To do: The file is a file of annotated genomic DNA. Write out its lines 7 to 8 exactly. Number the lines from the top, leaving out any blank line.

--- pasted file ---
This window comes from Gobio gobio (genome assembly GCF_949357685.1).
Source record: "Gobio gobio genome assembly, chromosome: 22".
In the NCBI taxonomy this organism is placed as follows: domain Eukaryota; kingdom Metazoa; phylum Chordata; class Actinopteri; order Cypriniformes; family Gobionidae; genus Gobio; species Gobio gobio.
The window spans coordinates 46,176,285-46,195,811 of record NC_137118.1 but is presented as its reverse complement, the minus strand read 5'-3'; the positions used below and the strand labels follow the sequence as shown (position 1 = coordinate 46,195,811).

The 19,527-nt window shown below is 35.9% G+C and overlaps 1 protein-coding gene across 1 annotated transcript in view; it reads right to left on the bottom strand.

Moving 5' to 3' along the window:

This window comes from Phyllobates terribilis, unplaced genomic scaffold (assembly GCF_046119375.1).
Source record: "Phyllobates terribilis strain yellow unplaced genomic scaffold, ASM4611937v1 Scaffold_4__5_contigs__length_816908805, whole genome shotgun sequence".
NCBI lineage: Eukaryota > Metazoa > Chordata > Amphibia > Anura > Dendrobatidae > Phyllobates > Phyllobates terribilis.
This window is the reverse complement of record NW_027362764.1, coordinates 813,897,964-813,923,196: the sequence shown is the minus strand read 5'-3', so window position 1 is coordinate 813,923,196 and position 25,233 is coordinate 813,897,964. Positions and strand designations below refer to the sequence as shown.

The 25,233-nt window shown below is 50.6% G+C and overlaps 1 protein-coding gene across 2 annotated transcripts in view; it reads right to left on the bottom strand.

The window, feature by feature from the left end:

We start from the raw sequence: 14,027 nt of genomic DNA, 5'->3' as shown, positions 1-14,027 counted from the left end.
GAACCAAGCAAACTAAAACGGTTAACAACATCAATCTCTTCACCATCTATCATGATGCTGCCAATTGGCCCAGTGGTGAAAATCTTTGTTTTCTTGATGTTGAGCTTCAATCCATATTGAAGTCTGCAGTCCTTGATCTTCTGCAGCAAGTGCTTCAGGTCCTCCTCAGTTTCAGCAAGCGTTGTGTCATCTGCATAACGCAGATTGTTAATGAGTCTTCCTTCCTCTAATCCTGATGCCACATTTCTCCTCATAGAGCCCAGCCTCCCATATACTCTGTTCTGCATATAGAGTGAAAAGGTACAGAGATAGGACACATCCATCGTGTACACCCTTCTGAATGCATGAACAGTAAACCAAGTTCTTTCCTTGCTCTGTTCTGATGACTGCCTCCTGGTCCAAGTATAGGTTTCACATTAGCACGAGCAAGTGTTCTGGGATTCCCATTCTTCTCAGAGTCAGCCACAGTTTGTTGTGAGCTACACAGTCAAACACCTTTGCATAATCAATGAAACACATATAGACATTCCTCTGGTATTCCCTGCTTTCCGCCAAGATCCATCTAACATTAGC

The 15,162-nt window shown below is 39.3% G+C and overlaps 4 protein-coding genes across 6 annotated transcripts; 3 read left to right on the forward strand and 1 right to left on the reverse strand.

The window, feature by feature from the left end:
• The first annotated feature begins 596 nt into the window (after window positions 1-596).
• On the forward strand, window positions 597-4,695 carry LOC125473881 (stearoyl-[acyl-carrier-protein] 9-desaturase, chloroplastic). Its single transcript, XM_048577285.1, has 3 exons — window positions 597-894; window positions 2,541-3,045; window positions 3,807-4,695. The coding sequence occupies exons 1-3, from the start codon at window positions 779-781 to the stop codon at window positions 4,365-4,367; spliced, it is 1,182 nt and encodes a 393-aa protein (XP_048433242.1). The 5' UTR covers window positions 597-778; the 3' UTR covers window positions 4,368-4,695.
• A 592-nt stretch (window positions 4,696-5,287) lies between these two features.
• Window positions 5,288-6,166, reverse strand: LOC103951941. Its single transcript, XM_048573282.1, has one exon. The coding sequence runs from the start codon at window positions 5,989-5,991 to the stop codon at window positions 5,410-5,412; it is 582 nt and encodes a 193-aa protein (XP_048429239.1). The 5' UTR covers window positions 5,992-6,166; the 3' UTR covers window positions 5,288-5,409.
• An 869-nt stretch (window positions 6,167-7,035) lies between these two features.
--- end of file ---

This window comes from Phyllobates terribilis, unplaced genomic scaffold (assembly GCF_046119375.1).
Source record: "Phyllobates terribilis strain yellow unplaced genomic scaffold, ASM4611937v1 Scaffold_4__5_contigs__length_816908805, whole genome shotgun sequence".